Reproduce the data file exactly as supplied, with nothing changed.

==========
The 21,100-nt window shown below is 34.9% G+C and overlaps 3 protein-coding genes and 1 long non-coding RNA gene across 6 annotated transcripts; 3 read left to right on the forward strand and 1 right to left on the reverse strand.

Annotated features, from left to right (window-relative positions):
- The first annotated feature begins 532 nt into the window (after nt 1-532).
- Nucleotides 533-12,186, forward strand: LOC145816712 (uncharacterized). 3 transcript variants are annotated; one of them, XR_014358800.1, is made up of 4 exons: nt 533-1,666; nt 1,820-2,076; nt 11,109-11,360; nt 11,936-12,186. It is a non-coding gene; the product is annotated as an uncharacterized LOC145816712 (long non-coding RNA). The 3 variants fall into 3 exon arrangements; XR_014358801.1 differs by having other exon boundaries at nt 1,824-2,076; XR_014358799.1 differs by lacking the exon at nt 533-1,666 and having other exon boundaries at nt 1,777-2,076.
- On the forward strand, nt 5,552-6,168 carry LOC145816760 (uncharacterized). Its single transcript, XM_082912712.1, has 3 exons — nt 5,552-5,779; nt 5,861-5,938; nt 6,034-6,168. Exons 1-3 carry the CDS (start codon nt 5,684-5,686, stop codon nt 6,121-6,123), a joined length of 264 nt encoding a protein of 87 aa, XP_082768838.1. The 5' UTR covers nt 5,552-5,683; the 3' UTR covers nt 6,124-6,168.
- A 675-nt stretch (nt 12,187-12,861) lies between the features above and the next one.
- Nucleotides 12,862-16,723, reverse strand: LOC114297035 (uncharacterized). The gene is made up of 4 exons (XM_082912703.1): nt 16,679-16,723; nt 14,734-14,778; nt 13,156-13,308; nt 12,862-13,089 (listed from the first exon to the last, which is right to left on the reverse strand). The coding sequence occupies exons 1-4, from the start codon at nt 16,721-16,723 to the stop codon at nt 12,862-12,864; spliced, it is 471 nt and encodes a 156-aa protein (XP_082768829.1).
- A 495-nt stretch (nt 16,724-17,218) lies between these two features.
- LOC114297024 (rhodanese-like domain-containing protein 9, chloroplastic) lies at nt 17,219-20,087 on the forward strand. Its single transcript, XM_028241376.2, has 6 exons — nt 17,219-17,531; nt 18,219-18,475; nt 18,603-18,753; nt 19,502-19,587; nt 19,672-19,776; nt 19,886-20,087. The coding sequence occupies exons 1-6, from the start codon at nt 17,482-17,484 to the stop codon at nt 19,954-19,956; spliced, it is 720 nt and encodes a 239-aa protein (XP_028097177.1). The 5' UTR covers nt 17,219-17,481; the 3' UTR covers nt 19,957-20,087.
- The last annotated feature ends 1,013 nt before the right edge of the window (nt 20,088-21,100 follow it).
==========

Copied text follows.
The 21,100-nt window shown below is 34.9% G+C and overlaps 3 protein-coding genes and 1 long non-coding RNA gene across 6 annotated transcripts; 3 read left to right on the forward strand and 1 right to left on the reverse strand.

Annotated features, from left to right (window-relative positions):
- The first annotated feature begins 532 nt into the window (after nt 1-532).
- Nucleotides 533-12,186, forward strand: LOC145816712 (uncharacterized). 3 transcript variants are annotated; one of them, XR_014358800.1, is made up of 4 exons: nt 533-1,666; nt 1,820-2,076; nt 11,109-11,360; nt 11,936-12,186. It is a non-coding gene; the product is annotated as an uncharacterized LOC145816712 (long non-coding RNA). The 3 variants fall into 3 exon arrangements; XR_014358801.1 differs by having other exon boundaries at nt 1,824-2,076; XR_014358799.1 differs by lacking the exon at nt 533-1,666 and having other exon boundaries at nt 1,777-2,076.
- On the forward strand, nt 5,552-6,168 carry LOC145816760 (uncharacterized). Its single transcript, XM_082912712.1, has 3 exons — nt 5,552-5,779; nt 5,861-5,938; nt 6,034-6,168. Exons 1-3 carry the CDS (start codon nt 5,684-5,686, stop codon nt 6,121-6,123), a joined length of 264 nt encoding a protein of 87 aa, XP_082768838.1. The 5' UTR covers nt 5,552-5,683; the 3' UTR covers nt 6,124-6,168.
- A 675-nt stretch (nt 12,187-12,861) lies between the features above and the next one.
- Nucleotides 12,862-16,723, reverse strand: LOC114297035 (uncharacterized). The gene is made up of 4 exons (XM_082912703.1): nt 16,679-16,723; nt 14,734-14,778; nt 13,156-13,308; nt 12,862-13,089 (listed from the first exon to the last, which is right to left on the reverse strand). The coding sequence occupies exons 1-4, from the start codon at nt 16,721-16,723 to the stop codon at nt 12,862-12,864; spliced, it is 471 nt and encodes a 156-aa protein (XP_082768829.1).
- A 495-nt stretch (nt 16,724-17,218) lies between these two features.
- LOC114297024 (rhodanese-like domain-containing protein 9, chloroplastic) lies at nt 17,219-20,087 on the forward strand. Its single transcript, XM_028241376.2, has 6 exons — nt 17,219-17,531; nt 18,219-18,475; nt 18,603-18,753; nt 19,502-19,587; nt 19,672-19,776; nt 19,886-20,087. The coding sequence occupies exons 1-6, from the start codon at nt 17,482-17,484 to the stop codon at nt 19,954-19,956; spliced, it is 720 nt and encodes a 239-aa protein (XP_028097177.1). The 5' UTR covers nt 17,219-17,481; the 3' UTR covers nt 19,957-20,087.
- The last annotated feature ends 1,013 nt before the right edge of the window (nt 20,088-21,100 follow it).